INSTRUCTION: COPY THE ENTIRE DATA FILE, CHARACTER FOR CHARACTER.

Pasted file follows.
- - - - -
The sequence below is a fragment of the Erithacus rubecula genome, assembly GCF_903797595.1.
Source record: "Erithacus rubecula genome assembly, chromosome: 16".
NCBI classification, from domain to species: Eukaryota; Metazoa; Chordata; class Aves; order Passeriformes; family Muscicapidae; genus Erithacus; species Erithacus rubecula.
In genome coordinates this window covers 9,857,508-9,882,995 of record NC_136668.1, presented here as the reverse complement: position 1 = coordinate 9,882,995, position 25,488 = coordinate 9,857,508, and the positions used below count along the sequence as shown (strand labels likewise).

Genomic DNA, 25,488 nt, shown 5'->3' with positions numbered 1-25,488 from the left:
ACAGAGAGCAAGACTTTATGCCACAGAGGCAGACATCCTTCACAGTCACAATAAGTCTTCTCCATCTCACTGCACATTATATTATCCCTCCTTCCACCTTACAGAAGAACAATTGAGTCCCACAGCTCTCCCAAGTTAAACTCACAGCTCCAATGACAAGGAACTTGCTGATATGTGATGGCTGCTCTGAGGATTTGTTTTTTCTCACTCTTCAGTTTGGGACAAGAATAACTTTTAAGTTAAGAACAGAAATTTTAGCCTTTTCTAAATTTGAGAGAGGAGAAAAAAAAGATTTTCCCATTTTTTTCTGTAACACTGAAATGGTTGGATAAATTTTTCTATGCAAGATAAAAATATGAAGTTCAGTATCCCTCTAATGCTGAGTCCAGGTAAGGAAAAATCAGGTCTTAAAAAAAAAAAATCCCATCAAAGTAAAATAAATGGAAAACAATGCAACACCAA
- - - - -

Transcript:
The sequence below is a fragment of the Erithacus rubecula genome, assembly GCF_903797595.1.
Source record: "Erithacus rubecula genome assembly, chromosome: 16".
NCBI classification, from domain to species: Eukaryota; Metazoa; Chordata; class Aves; order Passeriformes; family Muscicapidae; genus Erithacus; species Erithacus rubecula.
In genome coordinates this window covers 9,857,508-9,882,995 of record NC_136668.1, presented here as the reverse complement: position 1 = coordinate 9,882,995, position 25,488 = coordinate 9,857,508, and the positions used below count along the sequence as shown (strand labels likewise).

Genomic DNA, 25,488 nt, shown 5'->3' with positions numbered 1-25,488 from the left:
ACAGAGAGCAAGACTTTATGCCACAGAGGCAGACATCCTTCACAGTCACAATAAGTCTTCTCCATCTCACTGCACATTATATTATCCCTCCTTCCACCTTACAGAAGAACAATTGAGTCCCACAGCTCTCCCAAGTTAAACTCACAGCTCCAATGACAAGGAACTTGCTGATATGTGATGGCTGCTCTGAGGATTTGTTTTTTCTCACTCTTCAGTTTGGGACAAGAATAACTTTTAAGTTAAGAACAGAAATTTTAGCCTTTTCTAAATTTGAGAGAGGAGAAAAAAAAGATTTTCCCATTTTTTTCTGTAACACTGAAATGGTTGGATAAATTTTTCTATGCAAGATAAAAATATGAAGTTCAGTATCCCTCTAATGCTGAGTCCAGGTAAGGAAAAATCAGGTCTTAAAAAAAAAAAATCCCATCAAAGTAAAATAAATGGAAAACAATGCAACACCAA